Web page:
DBSJeyaraj.com on Facebook

What Sri Lanka needs are not seminars and conferences on the Rule of Law and the independence of the judiciary replete with the usual pontifications by Ministers and their acolytes. What we should see instead are powerful symbols of integrity in public life and a healthy public demand for effective systems of accountability at all levels, including the judiciary

By

Kishali Pinto Jayawardene

Eyebrows are being raised over the 20th Amendment to the Constitution’s inclusion of provisions at committee stage to increase the number of judges in Sri Lanka’s superior courts of record, the Supreme Court and the Court of Appeal.

Justified by the Justice Minister on the floor of the House on the rationale that the increase was due to a heavy backlog of cases in both courts, this clause was however not previously in the Government’s package of amendments presented to the Supreme Court by the Attorney General during consideration of the 20th Amendment Bill. It was inserted into the 20th Amendment in Parliament despite the Minister’s categorical assurance to Opposition parliamentarians that, no new amendments, apart from amendments in the public domain, would be brought to the Bill at committee stage.

However that may be, the 20th Amendment is a fait accompli. Questions have been asked by opposition parliamentarians as to whether this last minute inclusion of the amendment of Article 119 and Article 137 of the Constitution may lead to ‘packing’ the Court with friendly appointments in order to minimise the possibility of potentially adverse court rulings. This allegation will only be proved or disproved as the case may be in the future. Speculation at this point is hardly advisable.

However, the concern thus raised should compel the President and his Government to be fully conscious of this fact when making appointments to the superior courts of record in pursuance of that amendment. That duty is all the more severe given that presidential power in making judicial appointments has now returned to the largely unfettered state of the 1978 Constitution, unlike under the 19th Amendment to the Constitution where the Constitutional Council acted as an intervening influence.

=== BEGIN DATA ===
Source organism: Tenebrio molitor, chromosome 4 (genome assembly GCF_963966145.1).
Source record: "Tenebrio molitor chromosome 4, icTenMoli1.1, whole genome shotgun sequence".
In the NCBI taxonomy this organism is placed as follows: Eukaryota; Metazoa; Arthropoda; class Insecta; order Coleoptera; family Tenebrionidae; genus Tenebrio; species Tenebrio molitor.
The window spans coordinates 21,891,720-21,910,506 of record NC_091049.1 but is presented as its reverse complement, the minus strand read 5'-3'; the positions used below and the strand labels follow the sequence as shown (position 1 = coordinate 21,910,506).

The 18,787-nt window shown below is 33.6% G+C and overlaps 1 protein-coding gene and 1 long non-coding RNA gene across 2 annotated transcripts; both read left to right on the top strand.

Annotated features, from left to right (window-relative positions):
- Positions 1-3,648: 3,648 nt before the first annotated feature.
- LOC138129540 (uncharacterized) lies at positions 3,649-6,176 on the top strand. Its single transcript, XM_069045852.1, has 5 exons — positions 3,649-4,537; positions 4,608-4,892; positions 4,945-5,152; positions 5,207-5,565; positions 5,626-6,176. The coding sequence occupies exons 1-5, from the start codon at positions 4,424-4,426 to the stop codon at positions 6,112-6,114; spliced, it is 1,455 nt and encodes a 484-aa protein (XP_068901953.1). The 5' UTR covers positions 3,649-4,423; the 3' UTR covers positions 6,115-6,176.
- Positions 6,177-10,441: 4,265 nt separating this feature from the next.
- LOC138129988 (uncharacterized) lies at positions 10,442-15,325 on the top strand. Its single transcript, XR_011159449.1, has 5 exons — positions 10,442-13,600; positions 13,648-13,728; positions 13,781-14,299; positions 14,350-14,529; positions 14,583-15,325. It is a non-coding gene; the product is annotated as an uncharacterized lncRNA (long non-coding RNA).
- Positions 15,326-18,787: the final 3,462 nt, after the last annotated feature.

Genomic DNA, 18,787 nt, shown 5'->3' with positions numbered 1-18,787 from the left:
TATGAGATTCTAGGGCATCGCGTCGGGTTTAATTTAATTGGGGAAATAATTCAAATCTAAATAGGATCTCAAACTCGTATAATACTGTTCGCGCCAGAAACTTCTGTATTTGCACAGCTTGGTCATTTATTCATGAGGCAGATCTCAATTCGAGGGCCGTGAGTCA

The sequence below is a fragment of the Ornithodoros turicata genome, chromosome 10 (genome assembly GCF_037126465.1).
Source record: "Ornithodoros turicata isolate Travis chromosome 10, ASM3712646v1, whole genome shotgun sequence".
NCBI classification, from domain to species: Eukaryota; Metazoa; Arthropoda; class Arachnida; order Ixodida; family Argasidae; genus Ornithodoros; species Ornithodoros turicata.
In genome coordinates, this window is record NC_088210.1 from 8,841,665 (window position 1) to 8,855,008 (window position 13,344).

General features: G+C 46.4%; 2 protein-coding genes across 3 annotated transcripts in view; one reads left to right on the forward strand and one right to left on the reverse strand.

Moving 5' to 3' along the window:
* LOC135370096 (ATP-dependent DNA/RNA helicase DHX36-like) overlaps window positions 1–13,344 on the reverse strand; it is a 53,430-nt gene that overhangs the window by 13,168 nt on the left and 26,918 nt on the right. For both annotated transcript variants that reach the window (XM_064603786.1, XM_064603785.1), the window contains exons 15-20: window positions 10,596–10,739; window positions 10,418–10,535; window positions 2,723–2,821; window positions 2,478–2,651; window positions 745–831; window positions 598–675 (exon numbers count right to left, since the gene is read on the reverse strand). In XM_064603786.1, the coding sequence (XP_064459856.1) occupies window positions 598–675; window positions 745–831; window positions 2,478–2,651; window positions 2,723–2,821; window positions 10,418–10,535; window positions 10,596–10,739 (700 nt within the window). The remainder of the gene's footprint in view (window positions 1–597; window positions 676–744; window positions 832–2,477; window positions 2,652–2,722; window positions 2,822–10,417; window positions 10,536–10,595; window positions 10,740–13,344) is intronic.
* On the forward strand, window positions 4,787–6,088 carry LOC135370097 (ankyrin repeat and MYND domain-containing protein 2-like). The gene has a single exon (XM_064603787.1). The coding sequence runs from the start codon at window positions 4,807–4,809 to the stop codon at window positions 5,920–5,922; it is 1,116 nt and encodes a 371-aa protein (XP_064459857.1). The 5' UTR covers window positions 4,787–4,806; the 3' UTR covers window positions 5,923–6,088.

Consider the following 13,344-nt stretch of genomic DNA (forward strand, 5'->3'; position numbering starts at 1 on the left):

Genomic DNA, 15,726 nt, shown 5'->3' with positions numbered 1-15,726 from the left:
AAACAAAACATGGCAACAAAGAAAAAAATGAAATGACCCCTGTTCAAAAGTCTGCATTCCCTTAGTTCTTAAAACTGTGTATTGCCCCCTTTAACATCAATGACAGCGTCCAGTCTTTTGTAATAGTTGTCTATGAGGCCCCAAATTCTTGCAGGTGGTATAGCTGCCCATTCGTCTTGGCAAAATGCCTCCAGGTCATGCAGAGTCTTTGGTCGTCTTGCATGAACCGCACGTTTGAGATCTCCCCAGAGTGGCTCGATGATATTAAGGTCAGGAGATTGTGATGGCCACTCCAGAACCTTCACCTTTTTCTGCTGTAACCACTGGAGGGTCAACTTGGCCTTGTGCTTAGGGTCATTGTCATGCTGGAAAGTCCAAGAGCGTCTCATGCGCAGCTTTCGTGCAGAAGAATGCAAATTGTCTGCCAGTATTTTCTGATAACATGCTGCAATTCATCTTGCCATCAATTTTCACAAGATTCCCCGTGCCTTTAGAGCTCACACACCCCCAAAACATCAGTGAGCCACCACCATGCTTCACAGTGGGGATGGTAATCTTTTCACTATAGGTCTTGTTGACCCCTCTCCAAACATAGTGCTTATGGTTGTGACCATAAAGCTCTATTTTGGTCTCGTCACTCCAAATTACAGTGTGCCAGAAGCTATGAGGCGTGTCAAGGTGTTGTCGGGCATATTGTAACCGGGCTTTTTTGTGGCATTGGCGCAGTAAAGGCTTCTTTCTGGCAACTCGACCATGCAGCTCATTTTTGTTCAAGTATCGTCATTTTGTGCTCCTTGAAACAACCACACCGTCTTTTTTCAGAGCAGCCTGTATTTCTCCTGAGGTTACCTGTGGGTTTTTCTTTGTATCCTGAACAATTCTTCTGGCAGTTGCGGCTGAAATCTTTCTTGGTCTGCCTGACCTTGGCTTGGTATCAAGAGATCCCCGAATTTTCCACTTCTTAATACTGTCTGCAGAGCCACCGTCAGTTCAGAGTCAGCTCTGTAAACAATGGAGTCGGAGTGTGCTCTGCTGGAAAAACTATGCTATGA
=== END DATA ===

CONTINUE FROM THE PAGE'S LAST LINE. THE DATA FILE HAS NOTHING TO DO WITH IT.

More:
The one distinguishing factor is that the President’s immunity in respect of unconstitutional actions is no longer in force.

Even so, it is difficult if not impossible to envisage situations where presidential appointments may be constitutionally challenged for suitability. On the face of it, the proposal to increase judges of the superior courts had been pending for some time. Even under the previous Government, it had been announced that the number of judges of the Supreme Court will be increased to fifteen given the backlog of cases prevalent in the Court though no further steps were taken in this regard.

True, the problem of laws delays is an entrenched and detested part of the legal process. This is a problem that has been acknowledged by the judges themselves for decades. The “chronic delay and frustration” in a typical civil litigation was succinctly summed up by a onetime President of the Court of Appeal when, after analysing the case flow statistics, he pointed out that the system reflects “excessive judicial passivity in an adversarial,undisciplined legal procedure with limited availability of versatile alternatives to a protracted trial…where the institutions of civil appeals far outnumber the disposals.” (see address of Justice Ameer Ismail at the ceremonial sitting on his assumption as President, Court of Appeal, The Daily News, Tuesday, August 25, 1998)